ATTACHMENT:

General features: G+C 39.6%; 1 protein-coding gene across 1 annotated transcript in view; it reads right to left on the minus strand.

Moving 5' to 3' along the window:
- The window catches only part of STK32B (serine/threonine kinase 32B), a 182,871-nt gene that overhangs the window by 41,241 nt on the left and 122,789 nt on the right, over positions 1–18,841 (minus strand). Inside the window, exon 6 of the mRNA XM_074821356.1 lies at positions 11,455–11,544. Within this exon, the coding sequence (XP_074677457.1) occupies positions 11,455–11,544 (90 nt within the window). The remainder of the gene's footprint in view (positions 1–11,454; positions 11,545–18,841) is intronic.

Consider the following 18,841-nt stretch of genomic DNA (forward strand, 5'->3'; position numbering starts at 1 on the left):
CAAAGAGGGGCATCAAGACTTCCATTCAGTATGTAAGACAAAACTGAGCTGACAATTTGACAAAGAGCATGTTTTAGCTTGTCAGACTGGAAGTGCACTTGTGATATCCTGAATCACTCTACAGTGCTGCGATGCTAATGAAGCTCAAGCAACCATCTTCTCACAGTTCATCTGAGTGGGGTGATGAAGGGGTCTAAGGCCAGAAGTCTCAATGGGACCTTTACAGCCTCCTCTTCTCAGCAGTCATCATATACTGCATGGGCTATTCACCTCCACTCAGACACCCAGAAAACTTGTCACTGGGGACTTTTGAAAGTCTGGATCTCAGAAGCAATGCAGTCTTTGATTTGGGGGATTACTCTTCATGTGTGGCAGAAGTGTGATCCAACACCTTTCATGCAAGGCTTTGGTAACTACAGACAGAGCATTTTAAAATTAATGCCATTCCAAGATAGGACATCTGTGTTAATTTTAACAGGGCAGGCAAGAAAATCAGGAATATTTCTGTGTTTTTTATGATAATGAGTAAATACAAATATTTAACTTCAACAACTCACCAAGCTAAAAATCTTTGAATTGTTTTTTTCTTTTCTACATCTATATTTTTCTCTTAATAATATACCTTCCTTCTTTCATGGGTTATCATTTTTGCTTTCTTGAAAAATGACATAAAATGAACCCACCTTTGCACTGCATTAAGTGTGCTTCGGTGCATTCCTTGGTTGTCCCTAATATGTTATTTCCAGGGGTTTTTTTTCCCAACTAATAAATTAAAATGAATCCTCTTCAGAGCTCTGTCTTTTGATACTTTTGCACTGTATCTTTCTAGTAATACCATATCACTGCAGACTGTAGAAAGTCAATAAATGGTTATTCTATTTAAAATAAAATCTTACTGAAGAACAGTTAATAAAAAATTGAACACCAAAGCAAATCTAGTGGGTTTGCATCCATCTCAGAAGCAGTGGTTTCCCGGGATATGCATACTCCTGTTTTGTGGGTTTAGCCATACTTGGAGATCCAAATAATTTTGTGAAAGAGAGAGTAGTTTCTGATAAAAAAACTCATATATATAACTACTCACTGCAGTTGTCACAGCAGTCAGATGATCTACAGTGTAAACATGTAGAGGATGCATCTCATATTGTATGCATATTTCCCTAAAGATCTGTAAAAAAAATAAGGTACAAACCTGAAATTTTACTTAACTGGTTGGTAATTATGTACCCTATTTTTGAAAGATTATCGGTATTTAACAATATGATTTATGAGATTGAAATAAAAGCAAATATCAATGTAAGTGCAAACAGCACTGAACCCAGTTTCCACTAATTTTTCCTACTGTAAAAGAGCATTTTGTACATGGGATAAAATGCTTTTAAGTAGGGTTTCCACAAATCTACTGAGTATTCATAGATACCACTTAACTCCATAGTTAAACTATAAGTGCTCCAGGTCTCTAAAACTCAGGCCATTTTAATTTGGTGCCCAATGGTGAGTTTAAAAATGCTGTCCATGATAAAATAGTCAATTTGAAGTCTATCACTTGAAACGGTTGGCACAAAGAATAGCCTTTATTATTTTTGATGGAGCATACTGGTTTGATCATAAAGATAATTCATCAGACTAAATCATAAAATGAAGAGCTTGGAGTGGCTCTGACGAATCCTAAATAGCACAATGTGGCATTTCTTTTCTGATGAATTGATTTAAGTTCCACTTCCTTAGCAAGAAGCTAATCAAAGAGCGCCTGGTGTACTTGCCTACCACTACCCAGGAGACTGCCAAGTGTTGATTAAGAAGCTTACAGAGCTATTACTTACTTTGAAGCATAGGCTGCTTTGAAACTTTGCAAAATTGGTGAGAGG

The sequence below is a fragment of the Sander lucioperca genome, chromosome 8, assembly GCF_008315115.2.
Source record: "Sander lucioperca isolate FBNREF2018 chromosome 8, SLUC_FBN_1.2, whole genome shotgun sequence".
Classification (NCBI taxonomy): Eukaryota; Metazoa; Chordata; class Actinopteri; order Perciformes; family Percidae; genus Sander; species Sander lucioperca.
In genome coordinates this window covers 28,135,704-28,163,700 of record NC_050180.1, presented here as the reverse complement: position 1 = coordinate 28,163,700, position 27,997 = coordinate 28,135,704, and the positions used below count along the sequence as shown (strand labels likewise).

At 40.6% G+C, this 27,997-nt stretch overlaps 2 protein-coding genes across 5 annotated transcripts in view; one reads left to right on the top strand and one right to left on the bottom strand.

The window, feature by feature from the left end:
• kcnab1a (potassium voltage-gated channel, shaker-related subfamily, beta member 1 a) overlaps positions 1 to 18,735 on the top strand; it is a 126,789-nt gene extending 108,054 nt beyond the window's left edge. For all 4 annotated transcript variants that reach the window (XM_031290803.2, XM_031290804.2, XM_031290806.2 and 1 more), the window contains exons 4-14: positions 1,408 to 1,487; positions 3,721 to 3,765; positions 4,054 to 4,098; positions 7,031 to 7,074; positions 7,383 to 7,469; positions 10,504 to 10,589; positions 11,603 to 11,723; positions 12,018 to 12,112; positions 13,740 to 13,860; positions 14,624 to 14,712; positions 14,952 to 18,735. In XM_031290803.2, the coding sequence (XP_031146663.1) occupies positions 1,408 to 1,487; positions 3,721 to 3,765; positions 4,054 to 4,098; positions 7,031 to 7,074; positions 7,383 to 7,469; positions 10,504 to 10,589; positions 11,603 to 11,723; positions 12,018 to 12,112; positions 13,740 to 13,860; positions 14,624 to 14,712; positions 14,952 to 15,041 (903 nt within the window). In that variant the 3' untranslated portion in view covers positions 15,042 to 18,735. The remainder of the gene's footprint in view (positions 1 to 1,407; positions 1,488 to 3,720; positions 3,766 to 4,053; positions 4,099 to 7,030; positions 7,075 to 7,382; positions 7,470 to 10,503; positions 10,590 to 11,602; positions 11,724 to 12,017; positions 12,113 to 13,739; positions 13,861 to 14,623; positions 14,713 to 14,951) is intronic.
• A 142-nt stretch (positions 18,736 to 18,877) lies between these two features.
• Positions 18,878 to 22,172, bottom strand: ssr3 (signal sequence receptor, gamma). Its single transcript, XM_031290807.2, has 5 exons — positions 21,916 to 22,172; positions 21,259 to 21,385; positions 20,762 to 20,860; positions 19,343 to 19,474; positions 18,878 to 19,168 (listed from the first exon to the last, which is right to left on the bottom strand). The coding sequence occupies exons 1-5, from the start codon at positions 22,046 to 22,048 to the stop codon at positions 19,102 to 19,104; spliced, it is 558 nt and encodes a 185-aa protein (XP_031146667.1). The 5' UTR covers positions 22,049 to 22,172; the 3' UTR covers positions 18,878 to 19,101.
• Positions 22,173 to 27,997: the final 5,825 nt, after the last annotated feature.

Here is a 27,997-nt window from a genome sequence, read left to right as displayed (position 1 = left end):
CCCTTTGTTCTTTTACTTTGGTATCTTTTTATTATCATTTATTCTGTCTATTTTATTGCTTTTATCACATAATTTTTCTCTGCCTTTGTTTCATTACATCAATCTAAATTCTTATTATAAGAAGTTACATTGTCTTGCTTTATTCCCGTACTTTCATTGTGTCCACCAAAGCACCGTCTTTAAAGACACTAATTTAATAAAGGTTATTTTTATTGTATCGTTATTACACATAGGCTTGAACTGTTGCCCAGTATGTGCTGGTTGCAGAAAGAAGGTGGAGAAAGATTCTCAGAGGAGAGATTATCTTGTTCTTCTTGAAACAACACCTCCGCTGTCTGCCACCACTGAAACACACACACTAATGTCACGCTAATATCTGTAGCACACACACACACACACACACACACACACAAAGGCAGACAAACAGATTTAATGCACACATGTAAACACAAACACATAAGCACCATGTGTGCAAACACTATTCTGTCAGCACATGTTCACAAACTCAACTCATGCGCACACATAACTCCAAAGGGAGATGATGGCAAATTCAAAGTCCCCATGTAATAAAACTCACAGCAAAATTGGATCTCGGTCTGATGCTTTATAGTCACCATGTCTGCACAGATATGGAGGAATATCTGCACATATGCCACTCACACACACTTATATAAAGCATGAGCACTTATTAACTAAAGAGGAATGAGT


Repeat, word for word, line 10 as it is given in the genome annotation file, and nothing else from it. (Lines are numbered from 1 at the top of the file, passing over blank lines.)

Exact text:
At 40.6% G+C, this 27,997-nt stretch overlaps 2 protein-coding genes across 5 annotated transcripts in view; one reads left to right on the top strand and one right to left on the bottom strand.